Pleased it returned with answering looks
Of sympathy and love; there had I fixed
Mine eyes till now, and pined with vain desire
Milton, Paradise Lost, Book IV, 463-465
I yielded, and from that time see
How beauty is excelled by manly grace
And wisdom, which alone is truly fair.
Milton, Paradise Lost, Book IV, 488-490
I watched as Eve woke the first time,
Amid a bed of flowers in Eden,
And saw her wander to the stream
Where she gazed upon the figure there
And wondered at how fair her God had formed her.
I saw her smile and seek to caress
The beauty that lay within the water
But with her touch that beauty faded
And returned with the reforming of the water.
I heard as Eve was told by a voice
To go find Adam from whence she came,
And saw her leave reluctantly
The place where she turned her gaze
To steal a glance of female beauty.
I saw her gasp when she saw man,
Formed fair as all of Eden, yet no more.
And with that gasp she turned and fled
To delight in the female beauty in the water.
I wept as Eve was stayed in flight
For preferring the grace she’d seen before,
And told that man was perfect,
Exactly what was desired,
And to him she would bear many sons and daughters.
She was taught to accept that aspect male
Was superior to womanly form
But I sighed to hear when Eve was along
And sung with love of that first beauty in the water.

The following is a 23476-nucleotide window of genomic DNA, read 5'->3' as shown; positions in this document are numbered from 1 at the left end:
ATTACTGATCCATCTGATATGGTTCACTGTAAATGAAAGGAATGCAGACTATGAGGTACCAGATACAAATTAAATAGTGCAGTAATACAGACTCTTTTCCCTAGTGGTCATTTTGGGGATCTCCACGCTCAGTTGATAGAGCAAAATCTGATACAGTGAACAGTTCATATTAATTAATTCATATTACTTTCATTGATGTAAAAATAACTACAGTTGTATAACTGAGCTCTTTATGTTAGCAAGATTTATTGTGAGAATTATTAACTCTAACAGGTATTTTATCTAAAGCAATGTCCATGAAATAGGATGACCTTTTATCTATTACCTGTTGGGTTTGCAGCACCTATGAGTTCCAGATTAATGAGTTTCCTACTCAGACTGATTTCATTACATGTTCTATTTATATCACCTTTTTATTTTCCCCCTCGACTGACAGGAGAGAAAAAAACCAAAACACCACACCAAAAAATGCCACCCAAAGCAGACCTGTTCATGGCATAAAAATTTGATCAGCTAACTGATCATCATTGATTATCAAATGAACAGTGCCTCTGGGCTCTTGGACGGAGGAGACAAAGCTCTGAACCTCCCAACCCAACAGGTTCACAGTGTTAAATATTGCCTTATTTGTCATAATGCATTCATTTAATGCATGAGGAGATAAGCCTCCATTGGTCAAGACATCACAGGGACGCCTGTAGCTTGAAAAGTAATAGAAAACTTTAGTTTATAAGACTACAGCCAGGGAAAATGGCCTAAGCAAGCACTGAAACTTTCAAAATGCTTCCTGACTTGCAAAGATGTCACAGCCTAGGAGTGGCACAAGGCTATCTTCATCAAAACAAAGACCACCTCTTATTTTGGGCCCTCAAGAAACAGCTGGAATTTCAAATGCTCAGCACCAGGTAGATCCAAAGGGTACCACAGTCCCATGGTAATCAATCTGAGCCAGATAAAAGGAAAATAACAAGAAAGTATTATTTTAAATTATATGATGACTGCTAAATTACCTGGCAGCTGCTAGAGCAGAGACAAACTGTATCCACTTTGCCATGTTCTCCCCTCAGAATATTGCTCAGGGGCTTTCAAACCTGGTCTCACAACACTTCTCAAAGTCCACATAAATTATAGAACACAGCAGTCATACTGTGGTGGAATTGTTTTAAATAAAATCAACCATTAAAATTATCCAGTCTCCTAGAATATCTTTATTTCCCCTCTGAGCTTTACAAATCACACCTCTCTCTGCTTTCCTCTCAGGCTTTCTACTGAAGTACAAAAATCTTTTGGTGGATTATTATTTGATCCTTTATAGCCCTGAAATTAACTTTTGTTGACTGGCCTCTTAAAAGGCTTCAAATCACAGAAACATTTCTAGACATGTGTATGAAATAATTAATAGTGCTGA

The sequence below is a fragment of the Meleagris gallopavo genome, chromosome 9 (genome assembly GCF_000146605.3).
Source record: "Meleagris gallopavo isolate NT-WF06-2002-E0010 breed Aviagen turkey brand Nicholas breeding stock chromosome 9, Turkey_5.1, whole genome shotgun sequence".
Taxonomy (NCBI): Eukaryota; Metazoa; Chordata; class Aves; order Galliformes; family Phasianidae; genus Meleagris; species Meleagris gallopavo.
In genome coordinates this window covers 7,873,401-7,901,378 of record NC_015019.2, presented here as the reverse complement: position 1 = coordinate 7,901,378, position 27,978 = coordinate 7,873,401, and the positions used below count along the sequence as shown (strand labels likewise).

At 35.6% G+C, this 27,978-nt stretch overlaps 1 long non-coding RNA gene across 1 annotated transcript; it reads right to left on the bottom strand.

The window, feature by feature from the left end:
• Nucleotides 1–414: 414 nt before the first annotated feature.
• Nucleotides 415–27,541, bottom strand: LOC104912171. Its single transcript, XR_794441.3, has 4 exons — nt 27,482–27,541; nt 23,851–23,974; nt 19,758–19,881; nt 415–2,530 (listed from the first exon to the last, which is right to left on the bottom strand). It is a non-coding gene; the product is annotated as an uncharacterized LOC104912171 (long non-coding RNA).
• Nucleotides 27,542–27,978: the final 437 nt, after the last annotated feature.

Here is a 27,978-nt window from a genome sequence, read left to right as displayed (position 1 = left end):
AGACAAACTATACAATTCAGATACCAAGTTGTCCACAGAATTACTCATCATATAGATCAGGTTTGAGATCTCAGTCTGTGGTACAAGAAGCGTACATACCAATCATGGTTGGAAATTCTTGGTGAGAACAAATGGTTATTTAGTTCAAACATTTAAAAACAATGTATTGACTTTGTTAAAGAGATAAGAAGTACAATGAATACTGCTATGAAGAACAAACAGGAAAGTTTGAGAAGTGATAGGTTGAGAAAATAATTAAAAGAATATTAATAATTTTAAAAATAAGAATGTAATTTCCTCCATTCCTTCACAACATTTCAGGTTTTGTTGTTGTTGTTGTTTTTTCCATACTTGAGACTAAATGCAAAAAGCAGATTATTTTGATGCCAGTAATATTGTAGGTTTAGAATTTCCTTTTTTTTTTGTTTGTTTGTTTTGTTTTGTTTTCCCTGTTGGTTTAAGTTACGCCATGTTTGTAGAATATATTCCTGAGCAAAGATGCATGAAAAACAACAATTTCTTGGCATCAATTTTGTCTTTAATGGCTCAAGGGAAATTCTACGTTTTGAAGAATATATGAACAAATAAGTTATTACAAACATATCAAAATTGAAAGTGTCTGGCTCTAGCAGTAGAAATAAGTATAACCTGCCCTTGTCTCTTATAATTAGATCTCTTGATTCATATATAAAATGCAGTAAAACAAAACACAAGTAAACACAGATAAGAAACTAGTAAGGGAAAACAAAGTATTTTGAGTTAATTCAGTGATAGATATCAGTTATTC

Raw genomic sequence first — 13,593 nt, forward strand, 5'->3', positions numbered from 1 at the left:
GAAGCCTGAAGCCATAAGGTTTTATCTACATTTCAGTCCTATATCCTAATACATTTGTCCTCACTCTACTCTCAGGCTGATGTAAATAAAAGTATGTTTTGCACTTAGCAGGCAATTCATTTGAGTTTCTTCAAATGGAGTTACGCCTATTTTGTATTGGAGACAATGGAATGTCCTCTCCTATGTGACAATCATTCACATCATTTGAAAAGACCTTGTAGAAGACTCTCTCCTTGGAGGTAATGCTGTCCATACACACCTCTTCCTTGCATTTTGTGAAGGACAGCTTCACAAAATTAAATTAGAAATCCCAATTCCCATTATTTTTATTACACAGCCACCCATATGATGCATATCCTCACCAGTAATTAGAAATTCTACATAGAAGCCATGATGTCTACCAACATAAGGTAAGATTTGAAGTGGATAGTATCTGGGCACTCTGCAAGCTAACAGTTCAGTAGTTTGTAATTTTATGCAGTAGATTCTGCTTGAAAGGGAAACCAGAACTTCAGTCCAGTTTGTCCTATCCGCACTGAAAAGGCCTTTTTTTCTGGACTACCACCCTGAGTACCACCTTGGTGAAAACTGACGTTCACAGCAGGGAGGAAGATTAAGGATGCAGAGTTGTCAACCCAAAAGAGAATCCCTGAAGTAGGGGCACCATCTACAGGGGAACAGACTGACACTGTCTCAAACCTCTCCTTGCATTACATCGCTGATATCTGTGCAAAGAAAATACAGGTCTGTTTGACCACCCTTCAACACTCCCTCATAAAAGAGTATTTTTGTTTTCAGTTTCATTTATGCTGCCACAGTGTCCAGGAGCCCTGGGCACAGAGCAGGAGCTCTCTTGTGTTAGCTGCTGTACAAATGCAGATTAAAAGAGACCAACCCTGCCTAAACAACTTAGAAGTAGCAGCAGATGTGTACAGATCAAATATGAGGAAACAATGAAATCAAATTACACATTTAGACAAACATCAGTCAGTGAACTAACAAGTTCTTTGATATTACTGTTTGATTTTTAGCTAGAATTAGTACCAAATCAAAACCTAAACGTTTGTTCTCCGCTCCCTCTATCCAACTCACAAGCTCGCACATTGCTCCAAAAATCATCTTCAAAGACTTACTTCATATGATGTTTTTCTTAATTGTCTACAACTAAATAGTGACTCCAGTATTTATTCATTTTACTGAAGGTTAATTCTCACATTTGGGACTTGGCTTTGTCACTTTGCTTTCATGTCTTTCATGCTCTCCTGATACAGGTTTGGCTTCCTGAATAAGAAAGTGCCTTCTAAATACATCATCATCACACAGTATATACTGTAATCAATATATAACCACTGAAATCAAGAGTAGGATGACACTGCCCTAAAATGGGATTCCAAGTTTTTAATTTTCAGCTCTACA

If you disliked the LGBT themes of the last poem, you must have hated this one. It takes an episode from Milton’s Paradise Lost, in which Eve wakes after being created, and finds her reflection beautiful, and rather transforms it. In Milton, she is shown Adam and, after being scared by him, suddenly becomes devoted to him, accepting the superiority of men. To a modern reader, this seems odd. To me, it sounded rather like the language of those who insist that lesbians need to be ‘taught’ how to love men. So I wrote this – perhaps a little blasphemous, but I can live with that. It’s not The Love that Dares to Speak Its Name, at least. Though the poem that line comes from is pretty good: Two Loves. Read both – both have cultural significance, and are good poems in their own right.
All the best,
The Hapless Neo-Romantic